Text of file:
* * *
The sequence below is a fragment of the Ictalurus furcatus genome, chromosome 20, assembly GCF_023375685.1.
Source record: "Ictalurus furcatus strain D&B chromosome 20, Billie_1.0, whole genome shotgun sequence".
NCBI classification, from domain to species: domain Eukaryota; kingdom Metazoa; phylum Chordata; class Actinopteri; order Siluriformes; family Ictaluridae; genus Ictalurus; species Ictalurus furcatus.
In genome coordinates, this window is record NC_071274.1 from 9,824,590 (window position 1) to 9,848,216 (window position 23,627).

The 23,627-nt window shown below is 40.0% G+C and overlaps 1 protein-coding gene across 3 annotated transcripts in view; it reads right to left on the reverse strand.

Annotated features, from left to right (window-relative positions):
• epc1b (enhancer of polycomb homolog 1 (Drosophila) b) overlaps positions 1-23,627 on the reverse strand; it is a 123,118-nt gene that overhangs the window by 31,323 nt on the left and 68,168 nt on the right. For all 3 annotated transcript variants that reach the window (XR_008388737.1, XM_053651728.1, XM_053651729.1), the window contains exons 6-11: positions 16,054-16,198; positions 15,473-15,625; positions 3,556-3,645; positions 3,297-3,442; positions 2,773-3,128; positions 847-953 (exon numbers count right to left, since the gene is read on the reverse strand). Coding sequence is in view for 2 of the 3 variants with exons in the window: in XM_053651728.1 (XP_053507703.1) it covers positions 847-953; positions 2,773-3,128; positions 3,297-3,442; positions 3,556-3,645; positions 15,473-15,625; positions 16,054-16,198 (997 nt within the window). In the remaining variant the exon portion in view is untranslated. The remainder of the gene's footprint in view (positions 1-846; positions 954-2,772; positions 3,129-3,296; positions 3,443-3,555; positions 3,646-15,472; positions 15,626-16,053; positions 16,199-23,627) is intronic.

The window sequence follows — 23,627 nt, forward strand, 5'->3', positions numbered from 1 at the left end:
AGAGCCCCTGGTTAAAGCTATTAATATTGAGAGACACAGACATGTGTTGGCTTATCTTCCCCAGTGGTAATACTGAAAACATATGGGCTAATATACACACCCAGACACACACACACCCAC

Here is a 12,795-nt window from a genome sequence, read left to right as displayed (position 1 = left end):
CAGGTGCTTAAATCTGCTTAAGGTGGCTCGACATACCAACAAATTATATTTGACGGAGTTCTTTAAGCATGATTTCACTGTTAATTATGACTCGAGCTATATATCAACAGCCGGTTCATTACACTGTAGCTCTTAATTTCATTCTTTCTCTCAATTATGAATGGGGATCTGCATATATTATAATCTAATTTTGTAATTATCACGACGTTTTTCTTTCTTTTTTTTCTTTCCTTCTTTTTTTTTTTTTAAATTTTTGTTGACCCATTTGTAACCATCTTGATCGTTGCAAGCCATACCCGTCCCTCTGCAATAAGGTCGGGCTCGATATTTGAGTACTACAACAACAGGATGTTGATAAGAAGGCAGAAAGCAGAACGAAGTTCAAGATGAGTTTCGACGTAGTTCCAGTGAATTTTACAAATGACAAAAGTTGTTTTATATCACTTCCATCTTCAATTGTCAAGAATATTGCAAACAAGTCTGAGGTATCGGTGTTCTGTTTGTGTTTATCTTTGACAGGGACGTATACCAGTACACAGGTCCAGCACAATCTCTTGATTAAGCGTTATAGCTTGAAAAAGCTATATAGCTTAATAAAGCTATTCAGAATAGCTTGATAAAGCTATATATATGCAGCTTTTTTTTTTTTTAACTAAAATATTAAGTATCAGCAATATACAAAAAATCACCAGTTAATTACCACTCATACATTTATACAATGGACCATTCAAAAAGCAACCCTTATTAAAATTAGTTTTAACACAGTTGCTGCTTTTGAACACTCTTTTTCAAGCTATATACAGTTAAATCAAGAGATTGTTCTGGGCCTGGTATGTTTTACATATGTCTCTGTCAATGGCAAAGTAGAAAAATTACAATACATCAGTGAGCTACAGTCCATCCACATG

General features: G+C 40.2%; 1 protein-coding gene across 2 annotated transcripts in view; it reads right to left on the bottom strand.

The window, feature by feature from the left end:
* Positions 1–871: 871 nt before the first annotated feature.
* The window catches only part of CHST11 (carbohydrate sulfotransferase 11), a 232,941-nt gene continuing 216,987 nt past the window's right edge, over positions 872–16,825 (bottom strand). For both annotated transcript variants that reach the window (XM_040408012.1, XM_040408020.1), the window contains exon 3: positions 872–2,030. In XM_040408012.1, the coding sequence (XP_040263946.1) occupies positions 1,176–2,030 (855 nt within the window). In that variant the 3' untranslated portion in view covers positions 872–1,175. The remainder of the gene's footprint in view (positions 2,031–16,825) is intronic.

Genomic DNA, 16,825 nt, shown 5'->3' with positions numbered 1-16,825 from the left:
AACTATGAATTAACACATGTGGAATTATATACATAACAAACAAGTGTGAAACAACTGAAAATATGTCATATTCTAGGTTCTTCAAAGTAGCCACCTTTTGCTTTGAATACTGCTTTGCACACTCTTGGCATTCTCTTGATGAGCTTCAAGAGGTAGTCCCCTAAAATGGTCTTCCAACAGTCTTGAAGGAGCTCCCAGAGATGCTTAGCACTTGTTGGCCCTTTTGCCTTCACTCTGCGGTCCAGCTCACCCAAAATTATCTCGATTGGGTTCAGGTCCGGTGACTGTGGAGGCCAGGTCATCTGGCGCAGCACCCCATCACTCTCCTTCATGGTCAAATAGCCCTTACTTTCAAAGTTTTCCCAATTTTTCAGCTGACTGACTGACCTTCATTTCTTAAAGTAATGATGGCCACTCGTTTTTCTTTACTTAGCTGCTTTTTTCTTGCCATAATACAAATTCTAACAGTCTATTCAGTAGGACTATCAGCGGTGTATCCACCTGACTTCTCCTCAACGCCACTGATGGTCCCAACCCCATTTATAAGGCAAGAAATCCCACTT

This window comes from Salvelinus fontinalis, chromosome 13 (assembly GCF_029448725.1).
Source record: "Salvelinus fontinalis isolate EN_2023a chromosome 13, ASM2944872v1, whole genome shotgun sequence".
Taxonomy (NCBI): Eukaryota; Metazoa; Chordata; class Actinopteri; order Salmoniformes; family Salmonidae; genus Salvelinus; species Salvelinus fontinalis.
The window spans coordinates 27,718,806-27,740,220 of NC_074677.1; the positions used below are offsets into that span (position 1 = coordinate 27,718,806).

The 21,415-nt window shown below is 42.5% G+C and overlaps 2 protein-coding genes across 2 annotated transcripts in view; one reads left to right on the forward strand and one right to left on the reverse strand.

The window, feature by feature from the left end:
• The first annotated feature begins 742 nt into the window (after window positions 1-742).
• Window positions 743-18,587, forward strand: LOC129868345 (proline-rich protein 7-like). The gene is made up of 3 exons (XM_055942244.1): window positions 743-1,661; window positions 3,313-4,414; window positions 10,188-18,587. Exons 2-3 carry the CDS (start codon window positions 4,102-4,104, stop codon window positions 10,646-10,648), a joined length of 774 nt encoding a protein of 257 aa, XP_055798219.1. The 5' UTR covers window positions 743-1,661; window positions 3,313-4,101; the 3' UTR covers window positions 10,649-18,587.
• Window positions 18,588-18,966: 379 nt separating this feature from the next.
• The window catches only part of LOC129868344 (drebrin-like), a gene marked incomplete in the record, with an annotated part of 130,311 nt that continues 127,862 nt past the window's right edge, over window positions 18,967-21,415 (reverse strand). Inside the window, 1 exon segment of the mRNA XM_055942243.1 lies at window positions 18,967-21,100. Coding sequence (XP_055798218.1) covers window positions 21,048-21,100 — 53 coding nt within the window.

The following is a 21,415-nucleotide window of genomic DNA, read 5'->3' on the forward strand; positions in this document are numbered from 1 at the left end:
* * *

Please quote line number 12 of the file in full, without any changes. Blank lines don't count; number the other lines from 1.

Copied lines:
General features: G+C 40.2%; 1 protein-coding gene across 2 annotated transcripts in view; it reads right to left on the bottom strand.